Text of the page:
27

I want to spawn a Java thread from my main java program and that thread should execute separately without interfering with the main program. Here is how it should be:

  1. Main program initiated by the user
  2. Does some business work and should create a new thread that could handle the background process
  3. As soon as the thread is created, the main program shouldn't wait till the spawned thread completes. In fact it should be seamless..
74

One straight-forward way is to manually spawn the thread yourself:

public static void main(String[] args) {

     Runnable r = new Runnable() {
         public void run() {
             runYourBackgroundTaskHere();
         }
     };

     new Thread(r).start();
     //this line will execute immediately, not waiting for your task to complete
}

Alternatively, if you need to spawn more than one thread or need to do it repeatedly, you can use the higher level concurrent API and an executor service:

public static void main(String[] args) {

     Runnable r = new Runnable() {
         public void run() {
             runYourBackgroundTaskHere();
         }
     };

     ExecutorService executor = Executors.newCachedThreadPool();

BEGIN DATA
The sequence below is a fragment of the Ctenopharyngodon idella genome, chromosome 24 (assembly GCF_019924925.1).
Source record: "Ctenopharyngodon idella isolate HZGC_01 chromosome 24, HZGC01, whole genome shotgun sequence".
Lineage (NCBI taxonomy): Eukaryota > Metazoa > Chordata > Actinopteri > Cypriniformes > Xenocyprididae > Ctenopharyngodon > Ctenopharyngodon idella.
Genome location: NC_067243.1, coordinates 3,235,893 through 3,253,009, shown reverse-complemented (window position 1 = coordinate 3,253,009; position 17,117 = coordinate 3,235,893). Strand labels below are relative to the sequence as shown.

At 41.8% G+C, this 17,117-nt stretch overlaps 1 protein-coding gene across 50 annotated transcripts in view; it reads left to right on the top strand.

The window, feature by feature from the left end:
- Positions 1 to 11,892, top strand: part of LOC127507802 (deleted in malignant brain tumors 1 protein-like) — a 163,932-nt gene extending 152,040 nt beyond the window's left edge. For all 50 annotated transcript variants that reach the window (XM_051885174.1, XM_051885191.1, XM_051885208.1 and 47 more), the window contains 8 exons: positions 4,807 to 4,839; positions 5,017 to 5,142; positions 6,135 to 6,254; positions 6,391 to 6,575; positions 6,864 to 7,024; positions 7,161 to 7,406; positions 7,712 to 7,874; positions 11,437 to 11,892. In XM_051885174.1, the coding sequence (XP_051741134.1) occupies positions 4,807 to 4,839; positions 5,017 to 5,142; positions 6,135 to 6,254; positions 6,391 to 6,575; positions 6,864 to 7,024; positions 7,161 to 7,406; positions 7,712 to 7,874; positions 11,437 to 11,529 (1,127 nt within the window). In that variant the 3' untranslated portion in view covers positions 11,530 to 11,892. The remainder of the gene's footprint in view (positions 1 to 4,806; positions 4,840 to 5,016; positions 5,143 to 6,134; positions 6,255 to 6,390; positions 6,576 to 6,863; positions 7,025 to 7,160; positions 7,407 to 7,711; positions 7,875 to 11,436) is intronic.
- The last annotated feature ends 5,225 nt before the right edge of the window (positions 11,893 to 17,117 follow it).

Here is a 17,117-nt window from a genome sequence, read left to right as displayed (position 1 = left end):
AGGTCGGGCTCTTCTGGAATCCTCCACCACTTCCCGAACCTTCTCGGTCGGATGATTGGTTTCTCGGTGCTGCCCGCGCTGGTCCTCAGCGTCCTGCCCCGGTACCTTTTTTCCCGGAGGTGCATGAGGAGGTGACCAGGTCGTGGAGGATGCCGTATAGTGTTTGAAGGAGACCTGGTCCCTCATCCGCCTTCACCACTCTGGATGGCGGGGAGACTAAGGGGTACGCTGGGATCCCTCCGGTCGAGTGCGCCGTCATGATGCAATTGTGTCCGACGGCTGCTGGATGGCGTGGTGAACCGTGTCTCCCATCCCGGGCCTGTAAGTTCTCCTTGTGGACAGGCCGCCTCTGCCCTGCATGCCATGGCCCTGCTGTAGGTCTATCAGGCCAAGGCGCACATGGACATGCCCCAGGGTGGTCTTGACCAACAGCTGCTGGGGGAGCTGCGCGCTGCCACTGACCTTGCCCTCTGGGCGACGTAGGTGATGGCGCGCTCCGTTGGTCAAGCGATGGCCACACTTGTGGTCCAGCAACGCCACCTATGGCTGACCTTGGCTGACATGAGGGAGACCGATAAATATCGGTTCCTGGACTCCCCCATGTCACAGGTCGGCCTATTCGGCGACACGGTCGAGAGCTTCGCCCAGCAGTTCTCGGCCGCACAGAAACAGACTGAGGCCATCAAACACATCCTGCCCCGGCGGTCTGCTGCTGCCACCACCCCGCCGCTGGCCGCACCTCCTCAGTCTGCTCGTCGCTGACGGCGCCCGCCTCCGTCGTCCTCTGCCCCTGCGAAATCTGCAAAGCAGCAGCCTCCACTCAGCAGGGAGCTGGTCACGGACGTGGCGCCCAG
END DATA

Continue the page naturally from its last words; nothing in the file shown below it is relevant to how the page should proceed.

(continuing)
executor.submit(r);
     //this line will execute immediately, not waiting for your task to complete
}
  • 1
    Thank you assylias..!! I ran out of my mind, resulting to this very basic questions. But your code helped me! Thank you.! – Sirish Sep 24 '12 at 5:45
  • When I look on the task manager background processes the system is not showing..... what about this... Please drop one line just to help – Karue Benson Karue Feb 22 '16 at 15:54
  • @KarueBensonKarue the code I posted does create a new thread - if you don't get that result I suggest you ask a separate question. – assylias Feb 22 '16 at 17:37
  • 1
    @Karue, the task manager shows processes, not threads. All these threads would show up under the single java process that owns them. – Barett Feb 15 '17 at 19:31
  • Would be cool if the required imports could be mentioned with Java answers, especially if said answer even includes a main and should be a standalone piece of code, so I don't have to hunt for them every time... – Luc Feb 5 at 14:33
7

This is another way of creating a thread using an anonymous inner class.

    public class AnonThread {
        public static void main(String[] args) {
            System.out.println("Main thread");
            new Thread(new Runnable() {
                @Override
                public void run() {
                System.out.println("Inner Thread");
                }
            }).start();
        }
    }
6

And if you like to do it the Java 8 way, you can do it as simple as this:

public class Java8Thread {

    public static void main(String[] args) {
        System.out.println("Main thread");
        new Thread(this::myBackgroundTask).start();
    }

    private void myBackgroundTask() {
        System.out.println("Inner Thread");
    }
}

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